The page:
PAF: Opioid Epidemic

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By Joshua Feld­man, So­phie Feld­man, Han­nah Mar­morine, Nishant Up­pal, and Eric Gast­friend.

This is the Ex­ec­u­tive Sum­mary of the fi­nal re­port from a Philan­thropy Ad­vi­sory Fel­low­ship pro­ject, part of the Har­vard Univer­sity Effec­tive Altru­ism Stu­dent Group, to re­search in­ter­ven­tions to com­bat the opi­oid epi­demic in the U.S. The full re­port is available here. This re­search was con­ducted on be­half of PAF client Laura and John Arnold Foun­da­tion.

Sum­mary of Recommendations

In this re­port, we eval­u­ated in­ter­ven­tions to com­bat the grow­ing opi­oid epi­demic in the United States. We de­vel­oped a method­ol­ogy for eval­u­at­ing in­ter­ven­tions based on 3 key crite­ria: ev­i­dence, cost-effec­tive­ness, and scal­a­bil­ity. We also cre­ated a scor­ing rubric to sim­plify our con­clu­sions on the strength of the in­ter­ven­tions in each of these 3 ar­eas. We looked at in­ter­ven­tions in 5 broad prob­lem ar­eas: pain treat­ment, opi­oid sup­ply, ad­dic­tion treat­ment, ac­cess/​refer­ral to treat­ment, and harm re­duc­tion. There are many more in­ter­ven­tions and prob­lem ar­eas that de­serve con­sid­er­a­tion but fell out­side the scope of our pro­ject (e.g. crim­i­nal jus­tice, drug policy). Our re­search was based on ex­pert in­ter­views, read­ing re­ports and stud­ies, and our own Fermi es­ti­ma­tions when data was un­available. In par­tic­u­lar, we re­lied heav­ily on Phillips 2017 and Tick 2017 for as­sess­ments of the qual­ity of ev­i­dence, and on the Wash­ing­ton State In­sti­tute for Public Policy for cost-effec­tive­ness es­ti­mates. The scope of this re­port is to eval­u­ate a set of in­ter­ven­tions for ad­dress­ing the opi­oid epi­demic, but does not con­sider par­tic­u­lar or­ga­ni­za­tions im­ple­ment­ing these in­ter­ven­tions, or the best ways that philan­thropy could pro­mote these in­ter­ven­tions.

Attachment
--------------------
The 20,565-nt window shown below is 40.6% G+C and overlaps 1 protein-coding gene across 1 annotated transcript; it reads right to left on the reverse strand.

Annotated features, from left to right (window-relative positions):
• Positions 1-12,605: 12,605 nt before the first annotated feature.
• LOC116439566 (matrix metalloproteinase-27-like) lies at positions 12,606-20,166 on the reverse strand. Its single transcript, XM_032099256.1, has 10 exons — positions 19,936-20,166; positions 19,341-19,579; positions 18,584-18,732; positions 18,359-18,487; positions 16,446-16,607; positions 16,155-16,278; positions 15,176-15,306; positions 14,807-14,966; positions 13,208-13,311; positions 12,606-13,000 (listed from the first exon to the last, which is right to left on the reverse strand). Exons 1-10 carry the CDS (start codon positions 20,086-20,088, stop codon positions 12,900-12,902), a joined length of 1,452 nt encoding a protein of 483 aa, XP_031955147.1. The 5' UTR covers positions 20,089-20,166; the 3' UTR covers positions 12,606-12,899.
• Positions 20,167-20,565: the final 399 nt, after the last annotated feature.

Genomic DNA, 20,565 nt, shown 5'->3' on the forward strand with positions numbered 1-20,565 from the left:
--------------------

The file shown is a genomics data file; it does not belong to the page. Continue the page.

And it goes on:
Our recom­men­da­tions are:

  • In­vest more effort in con­tin­u­ing this line of high-level, strate­gic philan­thropy re­source to bet­ter de­ter­mine where re­sources can be best al­lo­cated for the crisis.

    • Develop a for­mal model of the opi­oid ecosystem

    • Fund the Wash­ing­ton In­sti­tute for Public Policy to pub­lish more de­tailed cost-benefit analyses

    • Deepen and broaden the in­ter­ven­tion search be­yond what this re­port has started

  • Pain Treat­ment: Recom­mended Interventions

    • Chi­ro­prac­tic ma­nipu­la­tion for chronic back pain

    • Acupunc­ture for chronic back pain

    • Ex­er­cise ther­apy for chronic back pain

  • Opi­oid Sup­ply: Recom­mended Interventions

    • Opi­oids safe pre­scribing train­ing dur­ing med­i­cal school

  • Ad­dic­tion Treat­ment: Recom­mended Interventions

    • Com­put­er­ized CBT

    • Contin­gency Management

  • Ac­cess/​Refer­ral to Treat­ment: Recom­mended Interventions

    • In­pa­tient Ad­dic­tion Con­sult Teams

    • ER post-over­dose refer­ral to care

    • Level-of-Care Treat­ment Matching

  • Harm Re­duc­tion: Recom­mended Interventions

    • Drug Checking

  • Preven­tion/​Ed­u­ca­tion: Recom­mended Interventions

    • Preventure

The full re­port is available here. Please con­tact huea.stu­dent­group@gmail.com if you would like more de­tailed in­for­ma­tion con­tained in our re­search spread­sheet.